Partner, First Annapolis
Handout: NonBanks in the Payment System: Innovation – Commentary and Questions
Panelists: Benjamin Ling
Group Product Manager, Google
Rene Pelegero
Senior Director of Industry Relations, Strategy & Compliance, PayPal
Handout: Innovation in Nonbank Payment Systems
Margaret Weichert
Senior Vice President, Payments & Strategy, Bank of America
Handout: Payments: An Opportunity for Innovation
Luncheon Address: Modernizing Payments: No Pain, No Gain
Gertrude Tumpel-Gugerell
Member of the Executive Board, European Central Bank
Remarks: ModerniZing payments: no pain, no gain
Session 3: Competition: Vertical Integration
Author: Nicholas Economides
Professor, New York University
Handout: Nonbanks in the Payments System: Vertical Integration
Moderator: Kenneth Posner
Managing Director, Morgan Stanley
Handout: Representative Payment Industry Competitive Landscape
Panelists: Michael Cook
Vice President & Assistant Treasurer, Wal-Mart
Handout: Nonbanks in the Payments System Competition: Vertical Integration
Trey Jinks
Senior Director, Corporate Strategy & Planning, TSYS
Pam Joseph
Vice Chair, U.S. Bancorp
Handout: Vertical Integration
Session 4: Competition: Horizontal Integration
Author: Jean-Charles Rochet
Professor, University of Toulouse
Paper: Some Economics of Horizontal Integration
in the Payments Industry
Moderator: Ken Howes
Director, Edgar Dunn & Company
Handout: NonBanks In The Payments System: Innovation, Competition and Risk
Panelists: Ben Haasdijk
Chairman, Equens
Handout: Consolidation & Integration
Gerard Hartsink
Chairman, European Payments Council
Handout: Horizontal Integration in the Payments Industry
David Yates
President, First Data International EMEA
friday, may 4
Session 5: Risk
Author: Ross Anderson
Professor, Cambridge University
Paper: Closing the Phishing Hole – Fraud, Risk and Nonbanks
Handout: Closing the Phishing Hole – Fraud, Risk and Nonbanks
Moderator: Avivah Litan
Vice President, Gartner Research
Handout: Phishing Attacks Leapfrog Despite Attempts to Stop Them
Panelists: Jean Bruesewitz
Senior Vice President, Visa U.S.A.
Roy DeCicco
Senior Vice President, JPMorgan Chase
Handout: Review and Commentary on Closing the Phishing Hole – Fraud, Risk and Nonbanks
Richard Oliver
Executive Vice President, Federal Reserve Bank of Atlanta
Handout: Review and Commentary on Closing the Phishing Hole – Fraud, Risk and Nonbanks
James Van Dyke
President, Javelin Strategy & Research
Handout: 2007 Trends In Financial Risk & Fraud
Remarks: What Rigorous Research Tells us about Risk in Payments and Financial Services
Session 6: Central Bank Perspectives
Speakers: Thomas M. Hoenig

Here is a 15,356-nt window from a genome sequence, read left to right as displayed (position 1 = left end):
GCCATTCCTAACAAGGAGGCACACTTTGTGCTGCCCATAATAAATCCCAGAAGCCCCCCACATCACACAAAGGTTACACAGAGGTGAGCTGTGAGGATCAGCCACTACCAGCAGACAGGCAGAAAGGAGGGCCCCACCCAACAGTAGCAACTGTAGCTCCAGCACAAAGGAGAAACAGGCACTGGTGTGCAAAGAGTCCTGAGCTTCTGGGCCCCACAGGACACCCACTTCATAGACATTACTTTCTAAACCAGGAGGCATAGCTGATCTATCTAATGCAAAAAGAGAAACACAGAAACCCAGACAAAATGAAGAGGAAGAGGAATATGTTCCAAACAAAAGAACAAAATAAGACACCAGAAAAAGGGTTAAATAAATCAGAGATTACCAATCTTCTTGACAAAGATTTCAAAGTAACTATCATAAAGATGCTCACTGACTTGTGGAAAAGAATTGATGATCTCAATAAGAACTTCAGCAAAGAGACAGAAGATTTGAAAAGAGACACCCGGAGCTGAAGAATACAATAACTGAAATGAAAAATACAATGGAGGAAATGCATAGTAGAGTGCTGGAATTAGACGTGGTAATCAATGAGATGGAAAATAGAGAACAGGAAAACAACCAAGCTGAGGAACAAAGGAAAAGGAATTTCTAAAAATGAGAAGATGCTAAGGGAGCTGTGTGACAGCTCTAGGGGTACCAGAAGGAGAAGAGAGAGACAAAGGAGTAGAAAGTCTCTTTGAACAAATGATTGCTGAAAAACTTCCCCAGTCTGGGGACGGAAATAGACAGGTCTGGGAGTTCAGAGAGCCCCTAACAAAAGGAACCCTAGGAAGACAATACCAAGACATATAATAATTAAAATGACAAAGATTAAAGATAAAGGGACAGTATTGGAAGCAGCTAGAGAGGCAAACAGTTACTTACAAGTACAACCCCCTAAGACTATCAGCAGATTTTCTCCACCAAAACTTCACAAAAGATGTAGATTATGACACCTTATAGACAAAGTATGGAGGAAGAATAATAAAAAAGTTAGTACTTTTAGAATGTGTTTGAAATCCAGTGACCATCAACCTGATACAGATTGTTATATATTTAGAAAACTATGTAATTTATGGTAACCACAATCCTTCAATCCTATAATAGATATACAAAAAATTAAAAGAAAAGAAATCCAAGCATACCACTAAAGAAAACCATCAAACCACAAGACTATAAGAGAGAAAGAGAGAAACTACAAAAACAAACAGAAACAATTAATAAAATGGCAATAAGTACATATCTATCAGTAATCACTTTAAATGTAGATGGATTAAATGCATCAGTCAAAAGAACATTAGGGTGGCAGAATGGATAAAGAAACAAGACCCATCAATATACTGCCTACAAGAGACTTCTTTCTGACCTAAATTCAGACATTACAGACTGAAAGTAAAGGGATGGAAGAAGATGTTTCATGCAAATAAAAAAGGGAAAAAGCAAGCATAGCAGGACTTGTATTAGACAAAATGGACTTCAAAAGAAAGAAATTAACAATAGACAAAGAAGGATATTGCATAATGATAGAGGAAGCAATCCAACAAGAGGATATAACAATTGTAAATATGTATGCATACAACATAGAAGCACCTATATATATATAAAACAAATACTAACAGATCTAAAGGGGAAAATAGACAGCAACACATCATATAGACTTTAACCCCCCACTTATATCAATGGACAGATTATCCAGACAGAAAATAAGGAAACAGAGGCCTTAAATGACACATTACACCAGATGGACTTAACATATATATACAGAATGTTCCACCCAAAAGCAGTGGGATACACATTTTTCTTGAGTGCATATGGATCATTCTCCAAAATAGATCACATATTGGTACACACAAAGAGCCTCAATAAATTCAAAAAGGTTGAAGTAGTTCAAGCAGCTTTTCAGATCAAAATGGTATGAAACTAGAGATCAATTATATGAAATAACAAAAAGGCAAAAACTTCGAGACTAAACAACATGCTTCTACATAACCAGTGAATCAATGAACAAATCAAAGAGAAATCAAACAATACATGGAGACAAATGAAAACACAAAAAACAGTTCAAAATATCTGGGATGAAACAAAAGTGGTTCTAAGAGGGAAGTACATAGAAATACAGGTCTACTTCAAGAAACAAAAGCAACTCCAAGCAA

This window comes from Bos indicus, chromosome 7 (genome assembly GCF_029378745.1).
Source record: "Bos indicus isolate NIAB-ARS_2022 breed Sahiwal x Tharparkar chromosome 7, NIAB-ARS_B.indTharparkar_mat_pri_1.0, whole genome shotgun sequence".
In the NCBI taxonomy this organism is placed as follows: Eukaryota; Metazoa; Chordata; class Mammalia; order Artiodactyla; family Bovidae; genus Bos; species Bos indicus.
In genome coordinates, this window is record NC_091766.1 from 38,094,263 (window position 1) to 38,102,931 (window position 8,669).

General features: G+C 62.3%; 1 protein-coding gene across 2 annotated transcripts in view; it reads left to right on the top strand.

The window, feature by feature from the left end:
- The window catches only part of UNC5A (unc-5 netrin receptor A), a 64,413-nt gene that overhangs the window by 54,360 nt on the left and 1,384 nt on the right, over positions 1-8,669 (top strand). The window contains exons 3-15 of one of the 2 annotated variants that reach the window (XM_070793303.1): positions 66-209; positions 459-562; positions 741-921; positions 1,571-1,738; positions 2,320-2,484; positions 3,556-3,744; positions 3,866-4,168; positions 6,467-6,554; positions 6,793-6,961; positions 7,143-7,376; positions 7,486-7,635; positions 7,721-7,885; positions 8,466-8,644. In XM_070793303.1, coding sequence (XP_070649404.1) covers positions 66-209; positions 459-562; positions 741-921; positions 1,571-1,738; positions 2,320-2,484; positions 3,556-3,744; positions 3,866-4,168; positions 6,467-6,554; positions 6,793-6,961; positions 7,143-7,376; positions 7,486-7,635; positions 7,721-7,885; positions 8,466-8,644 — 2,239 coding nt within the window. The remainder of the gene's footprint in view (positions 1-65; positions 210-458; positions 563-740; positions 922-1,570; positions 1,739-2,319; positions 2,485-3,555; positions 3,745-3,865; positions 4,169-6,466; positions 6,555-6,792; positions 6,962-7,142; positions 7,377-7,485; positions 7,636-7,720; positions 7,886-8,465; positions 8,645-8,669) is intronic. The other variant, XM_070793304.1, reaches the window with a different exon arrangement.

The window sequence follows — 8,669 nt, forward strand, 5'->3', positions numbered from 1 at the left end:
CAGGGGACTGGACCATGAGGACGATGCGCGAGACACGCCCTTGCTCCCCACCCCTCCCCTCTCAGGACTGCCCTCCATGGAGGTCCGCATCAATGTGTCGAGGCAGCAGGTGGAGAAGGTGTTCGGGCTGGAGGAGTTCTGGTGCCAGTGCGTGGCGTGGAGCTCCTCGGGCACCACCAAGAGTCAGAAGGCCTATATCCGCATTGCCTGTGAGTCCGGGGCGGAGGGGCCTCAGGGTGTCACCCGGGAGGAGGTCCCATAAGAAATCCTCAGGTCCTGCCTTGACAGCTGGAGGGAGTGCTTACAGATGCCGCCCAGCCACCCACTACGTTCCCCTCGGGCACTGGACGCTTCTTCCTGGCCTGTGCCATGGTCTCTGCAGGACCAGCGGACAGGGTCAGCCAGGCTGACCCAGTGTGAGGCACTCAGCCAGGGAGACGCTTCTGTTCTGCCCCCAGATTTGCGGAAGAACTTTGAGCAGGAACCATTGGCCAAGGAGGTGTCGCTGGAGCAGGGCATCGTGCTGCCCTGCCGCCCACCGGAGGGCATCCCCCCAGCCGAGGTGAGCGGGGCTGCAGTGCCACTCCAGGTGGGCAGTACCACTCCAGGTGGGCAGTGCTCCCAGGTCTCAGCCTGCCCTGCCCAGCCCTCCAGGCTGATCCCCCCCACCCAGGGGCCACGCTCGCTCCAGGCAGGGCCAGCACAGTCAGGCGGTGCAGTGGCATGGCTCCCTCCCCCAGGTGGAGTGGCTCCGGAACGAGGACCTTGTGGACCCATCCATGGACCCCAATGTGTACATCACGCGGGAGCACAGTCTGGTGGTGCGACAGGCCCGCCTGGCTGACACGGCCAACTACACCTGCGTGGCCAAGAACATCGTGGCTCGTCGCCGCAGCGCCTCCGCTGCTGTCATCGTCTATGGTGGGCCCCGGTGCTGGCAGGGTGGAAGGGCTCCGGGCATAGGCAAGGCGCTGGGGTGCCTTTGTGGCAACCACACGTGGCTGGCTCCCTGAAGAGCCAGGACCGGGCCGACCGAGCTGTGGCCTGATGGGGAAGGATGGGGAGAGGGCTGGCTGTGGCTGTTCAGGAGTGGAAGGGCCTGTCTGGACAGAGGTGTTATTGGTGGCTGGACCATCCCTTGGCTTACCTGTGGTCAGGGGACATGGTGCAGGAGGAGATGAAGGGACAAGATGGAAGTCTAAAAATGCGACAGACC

President & Chief Executive Officer, Federal Reserve Bank of Kansas City
Philip Klopper
Executive Director, De Nederlandsche Bank
Handout: Nonbanks in the Dutch retail payments system: a central bank perspective
Philip Lowe
Assistant Governor, Reserve Bank of Australia

Mastercard + RBS + Paypass = Contactless Card

MasterCard hoping to launch Oyster-style payment card in London this year


mastercardMasterCard is aiming to launch the first contactless payment system in London later this year. The payments giant plans to beat rivals Visa and Apex by launching credit and debit cards with Royal Bank of Scotland using its PayPass system in the autumn.

The new card will allow customers to pay for their goods without the need to swipe a card or sign a receipt, in a way similar to the Oyster card system operated by Transport for London (TfL).

The London MasterCard launch covers the London corridor – north and south of the Thames, running from Waterloo to Canary Wharf. The cards, which will retain the existing chip and pin and magnetic stripe functions, will be issued through RBS, NatWest, MINT and Ulster Bank.

TfL has already signed a deal with Barclaycard and Visa to launch a range of Oyster-branded credit and debit cards, which are also expected in the autumn.

The cards are suited to transactions at fast food restaurants, coffee shops, newsagents, off-licences, bars, pubs, parking facilities and vending machines.

MasterCard UK country manager John Bushby says that consumers will love the convenience, simplicity and security of contactless cards when paying for everyday things.

It has already launched Paypass in the US and it also launched the first scheme in Europe with fast food chain McDonald's last month (MW April 12).

UK banking industry body APACS today confirms cross-industry plans to roll out the technology from September. It says there will then be a national upgrade in 2008.

Business Week chimes in Mobile Payments & Banking

Let the Phone Pick Up the Tab

Imagine having your very own mobile ATM—otherwise known as your cell phone—in the palm of your hand

Cheryl Bussani's son was grown up enough to move out of their Daly City (Calif.) home into his own place. But he still needed the occasional quick infusion of cash, and his new home in Pacifica, Calif., was far enough away that it wasn't convenient for Bussani to just drive over and drop off a few dollars. "It wasn't worth the gas," she explains.